Biomass boilers: an excellent business opportunity for heating engineers
The cost of heating remains a major issue across the UK and fluctuations in the price and supply of fossil fuels are adding to the already substantial energy costs. As homeowners look to save money and with government incentives available to encourage the use of renewable energy, installing biomass boilers into off-gas properties is a now a realistic, practical and cost effective proposition.
In fact, biomass technology can be installed into buildings with many different uses including schools, children’s nurseries, village halls, leisure centres as well as those buildings that were traditionally heated by fossil fuel appliances. Biomass boilers provide a cleaner, more sustainable form of energy compared to the fossil fuel appliances they replace. While biomass boilers are commonly used in off-gas rural locations, they can be easy to live with and models like the Grant Spira require little maintenance.
Biomass boilers are fuelled by wood, and so burn wood pellets, chips or logs to provide an environmentally friendly and convenient way of heating a building, whether a home or commercial building. The fuel is made using waste products from sawmill industries or wood from managed forests (where trees are planted to replace the ones cut down). Increasingly, the most popular type of biomass boiler burns wood pellets.
Wood pellet boilers, such as the Grant Spira, use advanced controls, which regulate the amount of fuel being fed to the burner to match the heat demand of the boiler. The fuel is fed to the burner via an auger connected to the adjacent pellet hopper. This can, in turn, be automatically supplied from a bulk pellet store, which can vary in size. Bulk storage systems provide greater pellet capacity, and purchasing pellets in volume is cheaper than by the typical 10 to 15kg bags. If auger fed, the store needs to be sited close to the boiler. Alternatively, for installations where an auger fed hopper arrangement is unsuitable due to space restrictions, a vacuum system can be used.
Grant Spira units are available in outputs of 6 to 26kW and 9 to 36kW. They come complete with a pellet hopper and feed auger, which automatically supplies the Spira with fuel. There is also the option of increasing the output by utilising two boilers (separately flued) and a central hopper/twin auger arrangement. Models include 12 to 52kW, 15 to 62kW and 18 to 72kW. Using two boilers to achieve higher outputs is very cost effective. When the units are combined their precise electronic burner controls allow both units to modulate as one, down to just 25% of maximum load when the full output is not required.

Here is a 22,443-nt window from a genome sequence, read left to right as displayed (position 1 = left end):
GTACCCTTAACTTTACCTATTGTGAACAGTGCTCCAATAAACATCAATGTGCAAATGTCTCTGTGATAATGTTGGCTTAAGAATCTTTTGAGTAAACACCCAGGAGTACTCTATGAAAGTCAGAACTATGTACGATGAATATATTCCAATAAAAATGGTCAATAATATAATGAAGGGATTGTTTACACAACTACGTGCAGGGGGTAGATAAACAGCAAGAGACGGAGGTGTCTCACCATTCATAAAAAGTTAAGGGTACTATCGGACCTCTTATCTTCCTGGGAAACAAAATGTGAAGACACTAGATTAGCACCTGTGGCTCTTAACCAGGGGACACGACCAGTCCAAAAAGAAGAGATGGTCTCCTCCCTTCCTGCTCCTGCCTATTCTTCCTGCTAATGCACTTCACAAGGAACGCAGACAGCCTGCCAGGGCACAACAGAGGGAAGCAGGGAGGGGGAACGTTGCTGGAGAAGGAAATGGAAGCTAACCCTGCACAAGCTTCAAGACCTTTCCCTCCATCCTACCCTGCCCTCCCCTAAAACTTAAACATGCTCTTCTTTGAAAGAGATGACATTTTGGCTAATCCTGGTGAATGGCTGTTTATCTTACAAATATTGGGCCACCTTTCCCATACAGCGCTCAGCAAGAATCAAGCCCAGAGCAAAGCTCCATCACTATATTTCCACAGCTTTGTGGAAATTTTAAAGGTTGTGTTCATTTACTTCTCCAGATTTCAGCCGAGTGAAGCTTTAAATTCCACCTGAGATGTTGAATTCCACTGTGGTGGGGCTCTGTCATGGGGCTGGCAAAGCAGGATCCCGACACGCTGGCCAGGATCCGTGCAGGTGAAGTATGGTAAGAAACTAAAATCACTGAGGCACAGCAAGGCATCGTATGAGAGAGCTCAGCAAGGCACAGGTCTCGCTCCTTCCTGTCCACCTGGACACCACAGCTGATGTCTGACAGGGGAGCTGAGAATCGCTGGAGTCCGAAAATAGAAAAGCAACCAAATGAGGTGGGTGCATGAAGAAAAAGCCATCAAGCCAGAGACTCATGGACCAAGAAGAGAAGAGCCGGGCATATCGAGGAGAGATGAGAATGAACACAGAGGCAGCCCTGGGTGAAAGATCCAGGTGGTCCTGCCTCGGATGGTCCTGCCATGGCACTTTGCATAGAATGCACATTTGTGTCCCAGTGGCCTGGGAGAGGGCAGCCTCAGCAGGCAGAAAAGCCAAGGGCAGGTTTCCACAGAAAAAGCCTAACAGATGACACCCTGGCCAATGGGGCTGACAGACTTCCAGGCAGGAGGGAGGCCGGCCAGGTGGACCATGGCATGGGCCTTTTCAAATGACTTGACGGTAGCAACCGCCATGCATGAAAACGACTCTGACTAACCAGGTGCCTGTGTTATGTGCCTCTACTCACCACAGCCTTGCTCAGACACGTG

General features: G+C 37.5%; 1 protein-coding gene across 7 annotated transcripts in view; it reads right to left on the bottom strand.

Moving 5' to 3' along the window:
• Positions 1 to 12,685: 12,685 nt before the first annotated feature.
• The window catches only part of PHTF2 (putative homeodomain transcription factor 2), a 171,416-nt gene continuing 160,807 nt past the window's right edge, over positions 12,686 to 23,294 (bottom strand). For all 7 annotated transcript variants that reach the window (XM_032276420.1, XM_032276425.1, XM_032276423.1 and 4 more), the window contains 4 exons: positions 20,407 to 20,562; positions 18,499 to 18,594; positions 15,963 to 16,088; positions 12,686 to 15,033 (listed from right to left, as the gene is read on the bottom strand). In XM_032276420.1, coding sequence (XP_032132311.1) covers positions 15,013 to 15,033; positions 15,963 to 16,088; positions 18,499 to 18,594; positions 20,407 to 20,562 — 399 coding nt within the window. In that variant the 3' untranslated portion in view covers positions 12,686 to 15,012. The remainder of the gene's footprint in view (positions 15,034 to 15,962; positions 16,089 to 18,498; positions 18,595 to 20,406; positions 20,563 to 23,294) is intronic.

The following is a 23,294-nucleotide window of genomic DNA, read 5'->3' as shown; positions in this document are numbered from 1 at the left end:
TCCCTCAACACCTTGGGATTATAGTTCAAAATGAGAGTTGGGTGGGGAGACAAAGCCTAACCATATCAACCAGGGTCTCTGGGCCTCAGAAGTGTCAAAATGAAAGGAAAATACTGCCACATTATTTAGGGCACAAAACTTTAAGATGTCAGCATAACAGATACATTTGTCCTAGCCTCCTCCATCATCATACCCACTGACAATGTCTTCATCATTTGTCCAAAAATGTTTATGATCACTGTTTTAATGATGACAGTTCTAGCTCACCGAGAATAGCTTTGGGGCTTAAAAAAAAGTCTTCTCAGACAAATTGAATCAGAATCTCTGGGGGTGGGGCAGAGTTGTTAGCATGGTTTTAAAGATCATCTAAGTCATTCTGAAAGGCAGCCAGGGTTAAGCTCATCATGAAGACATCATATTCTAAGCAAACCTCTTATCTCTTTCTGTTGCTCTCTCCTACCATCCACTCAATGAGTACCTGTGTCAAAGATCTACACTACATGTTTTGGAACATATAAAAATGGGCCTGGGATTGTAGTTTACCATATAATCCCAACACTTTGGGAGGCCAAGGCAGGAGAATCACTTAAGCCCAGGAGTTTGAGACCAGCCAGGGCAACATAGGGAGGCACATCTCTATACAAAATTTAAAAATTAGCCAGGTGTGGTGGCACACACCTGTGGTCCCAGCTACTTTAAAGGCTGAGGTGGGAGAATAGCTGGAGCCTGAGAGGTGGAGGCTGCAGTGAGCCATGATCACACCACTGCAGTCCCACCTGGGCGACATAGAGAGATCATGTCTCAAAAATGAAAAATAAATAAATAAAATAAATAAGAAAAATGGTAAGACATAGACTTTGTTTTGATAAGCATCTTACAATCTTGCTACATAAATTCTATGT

While many modern pellet boilers will lose up to 20% of the energy produced through waste gases exhausted by the flue system, appliances such as the Spira are condensing and have a secondary heat exchanger designed to capture some of this lost heat energy. Importantly, the Spira is DEFRA approved under the Clean Air Act and also listed on the MCS (Microgeneration Certification Scheme) database.
There is another consideration: Biomass technology is eligible for the Renewable Heat Incentive (RHI). The RHI financially rewards end users for generating and using renewable energy to heat their properties. For example, on a quarterly basis (for 20 years from the date of installation, but paid over a 7 year period), the domestic RHI will pay a tariff of 12.2p per kWh for biomass boilers.
To access RHI payments both installers and products have to be registered with the Microgreneration Cetification Scheme. Installer certification includes assessing the supply, design, installation, set-to-work, and commissioning of renewable microgeneration technologies.
Wood pellet boilers produce ash and do require cleaning and maintenance, however wood pellet boilers, such as the Grant Spira, have a self-cleaning function which, when used with EN Plus A1 grade pellets with low ash content, reduces the need for regular maintenance.
We believe manufacturers of renewable heating technologies should offer comprehensive training and support for installers and end users of these innovative products. This would ultimately improve knowledge in the market place and encourage uptake. Grant UK, for instance, supports installers with the Accredited Installer Scheme, called G-One, as well as free of charge product courses. The training is accessible nationwide, with training centres in Wiltshire and North Yorkshire. Our biomass technical forum, www.grantbiomassforum.com is also an easily accessible place where installers can find answers to technical queries and have discussions with other installers about the technology.
In addition, we offer support for homeowners with a “Living with Biomass” guide. This explains how the technology works and how the customer should look after the appliance, allowing homeowners to make an informed choice when purchasing a wood pellet boiler. The easy-to-follow document can be downloaded here. To make life even simpler we have also produced a series of short films available from our You Tube channel which will tell you all you need to know about biomass, how it works and what you need to consider when servicing and commissioning the Grant Spira boiler.